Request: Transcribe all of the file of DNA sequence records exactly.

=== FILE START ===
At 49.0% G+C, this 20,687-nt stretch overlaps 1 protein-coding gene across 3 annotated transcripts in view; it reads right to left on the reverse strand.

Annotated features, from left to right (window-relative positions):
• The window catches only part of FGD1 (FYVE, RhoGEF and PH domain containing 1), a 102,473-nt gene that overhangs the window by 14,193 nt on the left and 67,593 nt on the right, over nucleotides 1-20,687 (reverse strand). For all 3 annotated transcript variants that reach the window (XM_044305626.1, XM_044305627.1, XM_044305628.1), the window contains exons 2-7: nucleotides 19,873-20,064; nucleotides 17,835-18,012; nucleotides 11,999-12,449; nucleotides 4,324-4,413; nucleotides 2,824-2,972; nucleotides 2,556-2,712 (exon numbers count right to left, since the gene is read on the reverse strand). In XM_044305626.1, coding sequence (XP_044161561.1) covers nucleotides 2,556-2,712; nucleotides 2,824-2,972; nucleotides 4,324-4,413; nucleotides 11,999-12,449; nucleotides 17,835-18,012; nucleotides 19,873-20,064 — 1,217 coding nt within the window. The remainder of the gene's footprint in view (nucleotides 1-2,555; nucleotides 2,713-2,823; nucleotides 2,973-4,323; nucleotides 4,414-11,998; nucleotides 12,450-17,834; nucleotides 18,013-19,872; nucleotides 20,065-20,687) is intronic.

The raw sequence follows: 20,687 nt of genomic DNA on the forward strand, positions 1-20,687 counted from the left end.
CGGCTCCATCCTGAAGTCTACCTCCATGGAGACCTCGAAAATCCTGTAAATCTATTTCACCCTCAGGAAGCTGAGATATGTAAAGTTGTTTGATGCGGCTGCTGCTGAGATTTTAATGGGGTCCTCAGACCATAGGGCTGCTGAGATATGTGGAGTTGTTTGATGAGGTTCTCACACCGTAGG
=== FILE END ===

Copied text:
At 49.0% G+C, this 20,687-nt stretch overlaps 1 protein-coding gene across 3 annotated transcripts in view; it reads right to left on the reverse strand.

Annotated features, from left to right (window-relative positions):
• The window catches only part of FGD1 (FYVE, RhoGEF and PH domain containing 1), a 102,473-nt gene that overhangs the window by 14,193 nt on the left and 67,593 nt on the right, over nucleotides 1-20,687 (reverse strand). For all 3 annotated transcript variants that reach the window (XM_044305626.1, XM_044305627.1, XM_044305628.1), the window contains exons 2-7: nucleotides 19,873-20,064; nucleotides 17,835-18,012; nucleotides 11,999-12,449; nucleotides 4,324-4,413; nucleotides 2,824-2,972; nucleotides 2,556-2,712 (exon numbers count right to left, since the gene is read on the reverse strand). In XM_044305626.1, coding sequence (XP_044161561.1) covers nucleotides 2,556-2,712; nucleotides 2,824-2,972; nucleotides 4,324-4,413; nucleotides 11,999-12,449; nucleotides 17,835-18,012; nucleotides 19,873-20,064 — 1,217 coding nt within the window. The remainder of the gene's footprint in view (nucleotides 1-2,555; nucleotides 2,713-2,823; nucleotides 2,973-4,323; nucleotides 4,414-11,998; nucleotides 12,450-17,834; nucleotides 18,013-19,872; nucleotides 20,065-20,687) is intronic.

The raw sequence follows: 20,687 nt of genomic DNA on the forward strand, positions 1-20,687 counted from the left end.
CGGCTCCATCCTGAAGTCTACCTCCATGGAGACCTCGAAAATCCTGTAAATCTATTTCACCCTCAGGAAGCTGAGATATGTAAAGTTGTTTGATGCGGCTGCTGCTGAGATTTTAATGGGGTCCTCAGACCATAGGGCTGCTGAGATATGTGGAGTTGTTTGATGAGGTTCTCACACCGTAGG